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The Big Bertha siege howitzers could reach a target from almost 6 miles away

It fired a shell containing a maximum weight of 1,785 pounds (810 kg), which ensured that Big Bertha could penetrate concrete and soil up to a depth of 40 feet. Each shell could be fired every 7 and a half minutes, or 8 an hour. By the evening of 12 August 1914, the first German siege gun was securely in place, and ready to crack the Belgian forts as a spoon breaks apart an egg. Even before the 12th of August, German infantry took by storm 2 of Liège’s 12 forts, Barchon and d’Evegnée.

The Germans began loading Big Bertha, and the barrel of the giant gun was then pointed at Fort Pontisse. A tremendous roar rang out as Big Bertha’s first shell landed against Fort Pontisse, to be followed in synchronization by more. The fort was completely destroyed by 12:30 pm the following day, 13 August. Over the next 2 days, 6 more of Liège’s forts were reduced to rubble; the last of these, Fort Loncin, was blown to smithereens after one of Big Bertha’s shells scored a direct hit against live ammunition in the fort. The remaining 2 forts surrendered to the Germans without a fight on 16 August 1914. So ended the Battle of Liège after 12 days of bloody fighting.

Shortly after its invasion of Belgium had commenced, sections of the German Army were perpetrating hysterical and brutal acts against the populace. Some Belgian villages were reduced to ashes, hostages were executed, the city of Louvain in central Belgium with its famous libraries was destroyed, priests attending to the wounded were shot out of hand, while a compassionate English nurse, Edith Cavell, was killed the following year (12 October 1915) by a German firing squad for helping prisoners to escape.

In the early days of the war the German Kaiser, Wilhelm II, wrote a letter to his Austrian counterpart Franz Joseph which ran, “My soul is torn, but everything must be put to fire and sword; men, women and children and old men must be slaughtered and not a tree or house be left standing. With these methods of terrorism, which are alone capable of affecting a people as degenerate as the French, the war will be over in two months, whereas if I admit considerations of humanity it will be prolonged for years. In spite of my repugnance I have therefore been obliged to choose the former system”.

At the front, German soldiers culpable in the crimes justified their actions by claiming they had firstly been attacked by franc-tireurs, that is armed civilians, guerrilla fighters or snipers. In isolated cases there may have been a grain of truth to this but how did they, an invading army, expect to be received in neutral Belgium, with flowers and cheering on the streets? In his war memoirs written in 1919 Ludendorff, in contrast to the Kaiser, does not seem to have had a soul that is torn.

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Recalling his time in Liège in the first days of the war, Ludendorff wrote, “During the night I was awakened by brisk firing, some of which was directed on our house. The franc-tireur warfare of Belgium had begun. It broke out everywhere the next day, and it was this sort of thing which aroused that intense bitterness that during those first years characterized the war on the Western front, in contrast to the feeling prevailing in the East. The Belgian Government took a grave responsibility upon itself. It had systematically organized civilian warfare… our troops cannot be blamed if they took the sternest measures to suppress it”.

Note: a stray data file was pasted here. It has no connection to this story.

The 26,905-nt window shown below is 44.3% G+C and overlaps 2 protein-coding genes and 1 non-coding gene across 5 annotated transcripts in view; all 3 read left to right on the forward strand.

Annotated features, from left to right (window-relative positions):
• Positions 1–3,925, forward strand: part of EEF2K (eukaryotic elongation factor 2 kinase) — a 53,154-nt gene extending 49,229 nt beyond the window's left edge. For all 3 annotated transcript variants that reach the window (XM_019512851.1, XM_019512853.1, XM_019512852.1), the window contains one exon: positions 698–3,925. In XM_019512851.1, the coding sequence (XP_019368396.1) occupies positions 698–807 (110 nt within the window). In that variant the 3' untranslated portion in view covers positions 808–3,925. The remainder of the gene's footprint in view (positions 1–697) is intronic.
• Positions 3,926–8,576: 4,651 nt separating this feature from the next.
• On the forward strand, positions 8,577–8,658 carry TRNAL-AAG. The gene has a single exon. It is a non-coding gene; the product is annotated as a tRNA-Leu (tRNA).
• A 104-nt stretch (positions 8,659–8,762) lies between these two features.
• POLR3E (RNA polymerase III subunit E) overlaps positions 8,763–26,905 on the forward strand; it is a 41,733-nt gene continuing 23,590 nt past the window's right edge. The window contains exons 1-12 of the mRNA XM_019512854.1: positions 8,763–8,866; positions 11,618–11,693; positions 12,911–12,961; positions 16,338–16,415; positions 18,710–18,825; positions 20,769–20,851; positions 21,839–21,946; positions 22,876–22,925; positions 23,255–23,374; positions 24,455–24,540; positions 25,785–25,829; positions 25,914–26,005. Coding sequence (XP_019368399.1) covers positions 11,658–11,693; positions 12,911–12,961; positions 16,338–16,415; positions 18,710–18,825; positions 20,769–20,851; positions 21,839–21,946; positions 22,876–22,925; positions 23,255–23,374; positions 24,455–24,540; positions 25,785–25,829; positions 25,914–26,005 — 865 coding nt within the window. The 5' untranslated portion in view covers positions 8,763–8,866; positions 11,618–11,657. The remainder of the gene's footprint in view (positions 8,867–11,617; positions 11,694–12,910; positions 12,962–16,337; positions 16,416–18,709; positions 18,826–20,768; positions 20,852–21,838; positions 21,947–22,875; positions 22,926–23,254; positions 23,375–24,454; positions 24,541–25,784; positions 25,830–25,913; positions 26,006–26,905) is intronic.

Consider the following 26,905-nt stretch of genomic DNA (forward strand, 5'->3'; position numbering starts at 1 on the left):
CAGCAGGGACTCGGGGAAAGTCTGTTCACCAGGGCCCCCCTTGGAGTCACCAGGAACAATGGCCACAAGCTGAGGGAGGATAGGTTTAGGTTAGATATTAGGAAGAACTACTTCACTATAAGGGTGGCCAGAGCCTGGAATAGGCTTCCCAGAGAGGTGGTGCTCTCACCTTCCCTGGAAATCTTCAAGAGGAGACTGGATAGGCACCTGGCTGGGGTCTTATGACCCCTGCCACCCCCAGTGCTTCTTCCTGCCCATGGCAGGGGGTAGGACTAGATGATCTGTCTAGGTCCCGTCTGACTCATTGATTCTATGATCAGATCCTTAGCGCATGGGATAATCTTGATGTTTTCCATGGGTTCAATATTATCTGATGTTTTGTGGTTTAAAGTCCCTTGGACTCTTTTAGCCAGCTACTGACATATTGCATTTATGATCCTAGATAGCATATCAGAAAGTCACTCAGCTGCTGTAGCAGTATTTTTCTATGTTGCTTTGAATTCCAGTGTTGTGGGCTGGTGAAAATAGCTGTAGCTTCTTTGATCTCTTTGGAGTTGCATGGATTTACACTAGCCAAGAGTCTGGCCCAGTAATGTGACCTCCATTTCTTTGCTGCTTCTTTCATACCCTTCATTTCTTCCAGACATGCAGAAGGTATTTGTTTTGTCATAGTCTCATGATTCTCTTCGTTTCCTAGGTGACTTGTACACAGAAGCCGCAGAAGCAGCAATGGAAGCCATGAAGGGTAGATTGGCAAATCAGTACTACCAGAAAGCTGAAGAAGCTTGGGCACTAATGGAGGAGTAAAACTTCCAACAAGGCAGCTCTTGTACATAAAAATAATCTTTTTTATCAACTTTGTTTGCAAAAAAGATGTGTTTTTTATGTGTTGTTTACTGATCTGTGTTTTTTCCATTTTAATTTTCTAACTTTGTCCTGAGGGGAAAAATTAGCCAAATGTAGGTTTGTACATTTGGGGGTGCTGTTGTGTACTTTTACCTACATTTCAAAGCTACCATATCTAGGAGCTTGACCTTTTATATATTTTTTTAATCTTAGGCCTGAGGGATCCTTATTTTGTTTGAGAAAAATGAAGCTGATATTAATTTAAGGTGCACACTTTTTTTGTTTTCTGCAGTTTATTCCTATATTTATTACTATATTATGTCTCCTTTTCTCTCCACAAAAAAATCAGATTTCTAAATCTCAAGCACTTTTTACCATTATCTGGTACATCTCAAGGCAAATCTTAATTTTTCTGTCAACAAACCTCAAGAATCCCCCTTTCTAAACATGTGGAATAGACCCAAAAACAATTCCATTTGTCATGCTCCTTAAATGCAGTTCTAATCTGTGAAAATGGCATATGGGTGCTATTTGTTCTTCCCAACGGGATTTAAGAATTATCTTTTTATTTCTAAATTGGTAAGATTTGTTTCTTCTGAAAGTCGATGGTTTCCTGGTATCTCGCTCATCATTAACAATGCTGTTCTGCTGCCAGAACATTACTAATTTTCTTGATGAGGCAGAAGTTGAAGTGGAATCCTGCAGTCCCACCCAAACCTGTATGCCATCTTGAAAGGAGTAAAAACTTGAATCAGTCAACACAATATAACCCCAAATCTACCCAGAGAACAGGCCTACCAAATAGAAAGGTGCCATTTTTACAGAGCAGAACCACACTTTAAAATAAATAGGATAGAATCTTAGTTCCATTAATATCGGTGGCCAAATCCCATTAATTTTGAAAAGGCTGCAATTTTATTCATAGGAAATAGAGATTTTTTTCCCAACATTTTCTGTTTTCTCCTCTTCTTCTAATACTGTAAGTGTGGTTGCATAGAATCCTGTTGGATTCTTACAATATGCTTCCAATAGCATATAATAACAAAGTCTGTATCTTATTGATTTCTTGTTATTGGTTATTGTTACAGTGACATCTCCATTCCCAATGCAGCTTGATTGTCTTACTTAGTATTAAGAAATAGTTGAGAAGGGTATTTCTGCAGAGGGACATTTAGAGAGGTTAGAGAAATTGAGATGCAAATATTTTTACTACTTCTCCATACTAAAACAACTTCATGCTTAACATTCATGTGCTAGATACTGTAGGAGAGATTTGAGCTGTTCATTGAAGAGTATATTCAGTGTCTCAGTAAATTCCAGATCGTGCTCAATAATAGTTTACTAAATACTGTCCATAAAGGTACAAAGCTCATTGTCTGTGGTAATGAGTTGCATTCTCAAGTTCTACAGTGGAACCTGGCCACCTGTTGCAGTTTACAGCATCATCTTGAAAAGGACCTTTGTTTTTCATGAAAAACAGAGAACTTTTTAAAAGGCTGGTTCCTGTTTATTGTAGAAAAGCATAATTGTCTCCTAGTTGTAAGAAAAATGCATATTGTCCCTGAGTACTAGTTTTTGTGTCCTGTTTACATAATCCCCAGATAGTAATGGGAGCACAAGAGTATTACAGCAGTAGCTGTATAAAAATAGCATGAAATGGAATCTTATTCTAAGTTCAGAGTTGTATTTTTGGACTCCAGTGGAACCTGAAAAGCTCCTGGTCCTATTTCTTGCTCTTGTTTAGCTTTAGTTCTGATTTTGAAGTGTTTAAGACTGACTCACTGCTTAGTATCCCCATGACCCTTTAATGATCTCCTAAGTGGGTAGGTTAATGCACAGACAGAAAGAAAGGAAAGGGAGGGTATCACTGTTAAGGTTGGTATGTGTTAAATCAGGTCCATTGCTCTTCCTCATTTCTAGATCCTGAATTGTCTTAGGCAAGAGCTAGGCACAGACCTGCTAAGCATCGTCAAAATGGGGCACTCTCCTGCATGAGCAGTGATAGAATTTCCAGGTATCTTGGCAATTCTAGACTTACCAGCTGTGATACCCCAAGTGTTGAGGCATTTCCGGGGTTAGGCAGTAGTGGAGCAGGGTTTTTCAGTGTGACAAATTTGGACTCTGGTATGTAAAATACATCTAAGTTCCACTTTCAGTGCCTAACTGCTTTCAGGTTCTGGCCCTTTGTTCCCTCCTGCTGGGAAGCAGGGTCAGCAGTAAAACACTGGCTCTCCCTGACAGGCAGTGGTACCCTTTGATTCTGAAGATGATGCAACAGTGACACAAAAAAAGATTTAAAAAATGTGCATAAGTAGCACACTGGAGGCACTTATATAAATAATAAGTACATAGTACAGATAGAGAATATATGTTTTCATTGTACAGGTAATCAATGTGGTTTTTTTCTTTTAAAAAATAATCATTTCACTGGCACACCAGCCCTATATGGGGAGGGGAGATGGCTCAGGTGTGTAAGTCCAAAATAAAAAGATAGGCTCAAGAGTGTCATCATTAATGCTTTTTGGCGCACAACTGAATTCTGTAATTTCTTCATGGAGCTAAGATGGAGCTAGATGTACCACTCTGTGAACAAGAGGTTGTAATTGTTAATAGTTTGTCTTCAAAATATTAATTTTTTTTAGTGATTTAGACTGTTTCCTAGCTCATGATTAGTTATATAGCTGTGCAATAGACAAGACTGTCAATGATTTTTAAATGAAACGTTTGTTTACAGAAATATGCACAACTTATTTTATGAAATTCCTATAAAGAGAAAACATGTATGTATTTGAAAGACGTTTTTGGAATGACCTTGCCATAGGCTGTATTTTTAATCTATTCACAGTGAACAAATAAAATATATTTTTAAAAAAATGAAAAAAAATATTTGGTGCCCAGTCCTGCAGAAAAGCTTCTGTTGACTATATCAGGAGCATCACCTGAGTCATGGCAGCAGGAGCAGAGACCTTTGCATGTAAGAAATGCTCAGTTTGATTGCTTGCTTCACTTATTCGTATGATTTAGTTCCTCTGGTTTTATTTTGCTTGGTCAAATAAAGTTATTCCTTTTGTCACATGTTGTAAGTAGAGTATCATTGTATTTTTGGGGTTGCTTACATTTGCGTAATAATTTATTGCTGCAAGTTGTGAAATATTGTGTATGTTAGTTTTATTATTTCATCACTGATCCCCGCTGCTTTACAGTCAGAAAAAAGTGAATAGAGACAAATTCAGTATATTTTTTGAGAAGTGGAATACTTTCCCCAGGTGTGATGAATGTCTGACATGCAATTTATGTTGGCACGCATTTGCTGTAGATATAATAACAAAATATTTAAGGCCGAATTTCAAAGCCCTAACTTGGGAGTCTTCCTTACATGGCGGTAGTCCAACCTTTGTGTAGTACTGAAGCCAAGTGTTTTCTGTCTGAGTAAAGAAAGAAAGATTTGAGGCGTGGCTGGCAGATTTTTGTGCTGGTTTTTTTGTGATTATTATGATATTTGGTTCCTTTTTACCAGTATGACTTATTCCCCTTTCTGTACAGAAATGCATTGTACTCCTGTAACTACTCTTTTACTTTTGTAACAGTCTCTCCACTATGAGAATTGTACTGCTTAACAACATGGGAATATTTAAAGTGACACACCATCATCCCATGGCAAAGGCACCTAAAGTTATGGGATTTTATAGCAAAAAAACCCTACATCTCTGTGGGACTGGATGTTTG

Germany’s best staff officers

Though Ludendorff possessed physical courage and was regarded as one of Germany’s best staff officers, he was also a ruthless soldier and an imperialist already displaying fascist tendencies; he did not shirk violence if he felt it had to be used.

Belgian historian Sophie de Schaepdrijver observed how “the victims were accused, incorrectly, of being franc-tireurs. Most of the German rank and file genuinely believed that the locals were attacking them; this sniper delusion was sometimes countered by the commanding officers, sometimes not”.

The German attack on Belgium was broadening in scope. On 14 August 1914, before Liège had fallen, the right wing of the German invasion force was entering Belgium. Crossing the German-Belgian frontier was the German 1st Army under General Alexander von Kluck, and the German 2nd Army under General Karl von Bülow. Both von Kluck and von Bülow, each aged 68, were highly experienced officers. The two men had seen action in the Austro-Prussian War of 1866, and the Franco-Prussian War of 1870-71.

German mobilization was completed on 13 August 1914, meaning that the Belgian Army’s defense of Liège had in total delayed Germany’s western advance for a few hours, if at all, contrary to what has often been claimed. In the first 15 days of marching through August the German 1st Army, consisting of 6 corps, met little opposition across the Belgian countryside. They advanced about 180 miles in 2 weeks of hard marching. The German 1st Army in the process captured the Belgian capital city, Brussels, on 20 August 1914.

Five days before that, on 15 August advance units of the German 3rd Army – under General Max Klemens von Hausen – had reached the Meuse river at the city of Dinant, in southern Belgium, beside the French border and 150 miles from Paris. The first attempts of the German 3rd Army, to establish a crossing over the Meuse river, were beaten back by the Belgians. Elsewhere, the German effort failed of cutting off and destroying the Belgian field army on the Gette river, by preventing the Belgians from seeking refuge in the city of Antwerp, in northern Belgium. Regardless, one Belgian division was caught napping on the Gette river, and it suffered 1,600 casualties against the Germans before it could retreat.